How to Avoid Running-Related Shin Injury

Shin injury whether it be shin splints or a shin bone fracture, especially on the inner part of the lower leg, is utterly common in joggers who heel strike. One simple and effective way to reduce your odds of a shin injury during running is with forefoot running, which means making initial ground-contact on the balls of your foot, shown below:

Even though there are multiple factors responsible for shin injury in runners, forefoot running has a proven record for preventing sore shins because a central feature of forefoot running is significantly less impact, less braking and less mechanical energy as compared with heel strike running — a more labor-intensive, hard-hitting form of running. However, is landing on the forefoot during running everything in staving off shin splints? Not always! There are other mechanical adjustments you can make, in addition to forefoot striking, during running that can serve as a pressure-release valve on the shins. Adjustments such as widening your step-width during forefoot running may help bring full resolve to your nagging shin splints.

If you are a forefoot runner who ongoingly struggles with shin pain, you may be running with a narrow step-width or a crossover running gait, a well-known risk factor for sore shins.

How to Avoid Running-Related Shin Injury: Wide vs Narrow Step Width
If you’re not making enough progress in healing your tibia pain (shin splints) with forefoot running, you may want to consider adjusting your running step-width. Step-width is defined as the distance in width between your feet at each step. The best descriptor of step-width is shown above. On the left, shows a narrow-step which is implicated in momenting shin pain, whereas consistently the data shows that widening your step-width (shown right) has the direct effect of reducing stress and strain on the shins during running and may work best in bringing full resolve to chronic shin splints.

A study by Meardon and Derrick (2014) investigated the effects of step-width manipulation on tibial (shin) strain in runners. The runners in the study were given a verbal cue to run with a narrower or wider step-width, both of which were to be 5% more or less than their preferred step-width.

Based on their results, the researchers found clear and convincing evidence that running step-width strongly influences medial tibia (inner shin) tension at touchdown, whereby a wider step-width was found to reduce medial compression and tissue loads on the lower leg as compared with a crossover (narrow step-width) running gait. More notably, the researchers also found that a wider step- width reduced normal stress loads and reduced lower anterior tension as well as posterior and medial tibial compression on the lower leg, suggesting that widening your step-width during running may really help in managing shin splint pain relief by easing mechanical burdens and impact on the lower leg.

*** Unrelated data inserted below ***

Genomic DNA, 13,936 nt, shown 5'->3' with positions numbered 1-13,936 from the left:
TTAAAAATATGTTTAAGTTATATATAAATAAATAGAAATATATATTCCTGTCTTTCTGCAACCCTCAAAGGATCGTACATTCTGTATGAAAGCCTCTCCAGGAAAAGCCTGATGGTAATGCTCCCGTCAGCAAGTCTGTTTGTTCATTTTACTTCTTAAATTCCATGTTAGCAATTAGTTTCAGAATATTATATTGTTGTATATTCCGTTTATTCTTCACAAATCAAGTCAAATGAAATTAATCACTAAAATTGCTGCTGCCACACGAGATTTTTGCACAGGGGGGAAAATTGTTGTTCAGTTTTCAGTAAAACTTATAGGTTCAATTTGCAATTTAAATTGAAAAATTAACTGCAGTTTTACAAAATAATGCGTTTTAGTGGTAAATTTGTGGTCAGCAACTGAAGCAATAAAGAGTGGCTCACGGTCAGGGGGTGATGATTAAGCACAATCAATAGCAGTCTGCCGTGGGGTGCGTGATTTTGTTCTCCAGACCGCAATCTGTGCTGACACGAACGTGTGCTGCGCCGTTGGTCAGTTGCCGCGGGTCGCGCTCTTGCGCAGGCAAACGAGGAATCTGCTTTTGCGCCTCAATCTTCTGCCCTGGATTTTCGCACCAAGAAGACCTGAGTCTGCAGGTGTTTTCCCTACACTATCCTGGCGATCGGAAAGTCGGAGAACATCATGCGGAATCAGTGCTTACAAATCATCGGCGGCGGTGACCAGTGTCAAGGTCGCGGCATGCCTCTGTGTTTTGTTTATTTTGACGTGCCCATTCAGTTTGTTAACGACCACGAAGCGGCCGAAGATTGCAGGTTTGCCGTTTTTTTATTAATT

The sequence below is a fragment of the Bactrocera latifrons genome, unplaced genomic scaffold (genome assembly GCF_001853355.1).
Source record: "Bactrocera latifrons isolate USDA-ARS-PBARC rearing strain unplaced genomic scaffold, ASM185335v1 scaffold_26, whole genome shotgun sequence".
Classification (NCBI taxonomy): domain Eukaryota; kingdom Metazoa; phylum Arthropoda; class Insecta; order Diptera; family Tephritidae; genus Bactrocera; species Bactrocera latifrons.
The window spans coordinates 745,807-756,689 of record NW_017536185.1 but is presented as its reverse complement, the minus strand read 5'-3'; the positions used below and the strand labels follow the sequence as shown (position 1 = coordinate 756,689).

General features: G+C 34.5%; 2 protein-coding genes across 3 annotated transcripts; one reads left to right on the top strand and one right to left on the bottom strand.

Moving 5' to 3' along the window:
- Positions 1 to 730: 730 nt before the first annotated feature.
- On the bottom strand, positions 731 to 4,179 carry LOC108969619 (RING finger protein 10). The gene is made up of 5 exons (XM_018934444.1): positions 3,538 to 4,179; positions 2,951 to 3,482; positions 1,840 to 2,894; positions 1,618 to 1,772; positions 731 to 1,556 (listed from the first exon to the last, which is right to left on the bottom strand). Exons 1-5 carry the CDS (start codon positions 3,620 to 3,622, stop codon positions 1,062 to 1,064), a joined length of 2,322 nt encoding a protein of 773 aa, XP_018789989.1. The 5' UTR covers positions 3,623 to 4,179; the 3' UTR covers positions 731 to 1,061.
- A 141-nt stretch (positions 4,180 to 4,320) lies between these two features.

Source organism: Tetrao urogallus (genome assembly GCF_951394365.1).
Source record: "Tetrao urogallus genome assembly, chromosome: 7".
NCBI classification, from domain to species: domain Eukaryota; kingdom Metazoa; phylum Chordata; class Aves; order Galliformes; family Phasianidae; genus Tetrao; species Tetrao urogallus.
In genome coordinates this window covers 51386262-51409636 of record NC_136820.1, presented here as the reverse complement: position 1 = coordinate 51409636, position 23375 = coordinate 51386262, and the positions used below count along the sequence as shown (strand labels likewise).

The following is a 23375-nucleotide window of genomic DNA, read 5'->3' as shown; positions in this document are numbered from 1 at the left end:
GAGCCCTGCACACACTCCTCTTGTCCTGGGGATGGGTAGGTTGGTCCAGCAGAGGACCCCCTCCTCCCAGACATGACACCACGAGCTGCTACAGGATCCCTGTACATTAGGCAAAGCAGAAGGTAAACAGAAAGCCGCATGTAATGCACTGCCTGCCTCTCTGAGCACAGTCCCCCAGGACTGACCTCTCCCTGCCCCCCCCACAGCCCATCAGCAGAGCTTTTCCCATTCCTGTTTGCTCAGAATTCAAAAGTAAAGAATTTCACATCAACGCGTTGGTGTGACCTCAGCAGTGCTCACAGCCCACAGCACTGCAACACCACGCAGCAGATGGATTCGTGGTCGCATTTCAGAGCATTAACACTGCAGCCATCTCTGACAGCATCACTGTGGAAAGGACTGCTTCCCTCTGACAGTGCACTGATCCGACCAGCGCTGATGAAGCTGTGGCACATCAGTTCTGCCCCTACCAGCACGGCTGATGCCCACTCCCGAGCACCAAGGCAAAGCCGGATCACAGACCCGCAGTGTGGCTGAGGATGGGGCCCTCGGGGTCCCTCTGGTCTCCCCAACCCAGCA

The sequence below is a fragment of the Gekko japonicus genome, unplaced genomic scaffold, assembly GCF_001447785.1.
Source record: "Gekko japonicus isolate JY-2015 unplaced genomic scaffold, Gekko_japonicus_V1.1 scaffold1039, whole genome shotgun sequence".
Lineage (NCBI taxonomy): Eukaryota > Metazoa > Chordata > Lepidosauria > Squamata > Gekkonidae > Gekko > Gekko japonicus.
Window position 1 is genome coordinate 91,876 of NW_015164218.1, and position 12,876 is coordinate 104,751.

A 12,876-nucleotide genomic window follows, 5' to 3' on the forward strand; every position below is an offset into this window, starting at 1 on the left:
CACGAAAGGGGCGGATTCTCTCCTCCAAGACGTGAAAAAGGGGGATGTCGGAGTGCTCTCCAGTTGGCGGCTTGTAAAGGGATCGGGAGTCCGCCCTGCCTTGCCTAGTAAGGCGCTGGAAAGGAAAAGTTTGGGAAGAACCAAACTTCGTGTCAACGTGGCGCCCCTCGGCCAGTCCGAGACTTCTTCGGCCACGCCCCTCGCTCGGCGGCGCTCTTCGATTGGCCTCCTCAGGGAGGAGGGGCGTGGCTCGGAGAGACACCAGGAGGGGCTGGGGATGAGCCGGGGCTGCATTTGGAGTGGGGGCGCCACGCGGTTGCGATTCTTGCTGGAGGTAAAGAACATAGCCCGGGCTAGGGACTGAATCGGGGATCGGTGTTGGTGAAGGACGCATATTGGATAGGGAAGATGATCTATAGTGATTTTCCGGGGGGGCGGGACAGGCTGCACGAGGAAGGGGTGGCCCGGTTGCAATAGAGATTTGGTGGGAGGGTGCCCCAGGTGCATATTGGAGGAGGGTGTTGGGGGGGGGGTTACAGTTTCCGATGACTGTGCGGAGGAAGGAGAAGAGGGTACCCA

By comparison, a smaller running step-width has been linked to greater pronation, hip adduction and knee internal rotation, which collectively increase the medial-lateral ground reaction force, torsional loading and tibia strain — all are implicated in tibial stress fracture progression in runners.

The trick to avoiding these adverse reactions when forefoot running is by making the new effort of opening up your step width, making sure your feet land farther apart. And remember, a narrow running step width is not the only culprit in chronic shin pain. Cushioned running shoes, for example, enable a runner to land hard on the ground, causing more widespread impact to the leg. Barefoot running shoes promote ‘lighter’ interactions with the ground, not to mention running barefoot is even better at reducing musculoskeletal loading.

Nonetheless, a great way a forefoot runner can widen their step width is to run over top of the line on the side of the road, making sure your feet land on either side, not on or near the line, but rather your running step width should equal the width of your hip. Hope this helps!

Be sure to check out a more detailed depiction of a forefoot strike, just to make sure you are landing correctly.

More From Run Forefoot:

How Cushioned Running Shoes Alter Natural Foot Strike

7 Top Running Shoe Brands for Forefoot Runners

7 Benefits of Running in Minimalist Shoes

How Ditching Heel Strike Helped Meb Win Boston

Most Popular Energy Gels Long Distance Runners Love

P.S. The Run Forefoot Facebook Page is a great place to ask questions related to forefoot running mechanics, injury, barefoot running and footwear. I’m always happy to help!

References:

Meardon SA and Derrick TR. Effect of step width manipulation on tibial stress during running. J Biomech, 2014;47, 2738-2744.

Brindle, R.A., Milner, C.E., Zhang, S., Fitzhugh, E.C., 2013. Changing step width alters lower extremity biomechanics during running. Gait Posture 39, 124–128.

Pohl, M.B., Messenger, N., Buckley, J.G., 2006. Changes in foot and lower limb coupling due to systematic variations in step width. Clin. Biomech. 21, 175–183

McClay, I.S., 1995. The use of gait analysis to enhance the understanding of running injuries. Mosby, St. Louis MO, pp. 395–411.

Bretta Riches

"I believe the forefoot strike is the engine of endurance running..."

BSc Neurobiology; MSc Biomechanics candidate, ultra minimalist runner & founder of RunForefoot. I was a heel striker, always injured. I was inspired by the great Tirunesh Dibaba to try forefoot running. Now, I'm injury free. This is why I launched Run Forefoot, to advocate the health & performance benefits of forefoot running and to raise awareness on the dangers of heel striking, because the world needs to know.
Bretta Riches

P.S. Don't forget to check out the Run Forefoot Facebook Page, it's a terrific place to ask questions about forefoot running, barefoot running and injury. I'm always happy to help!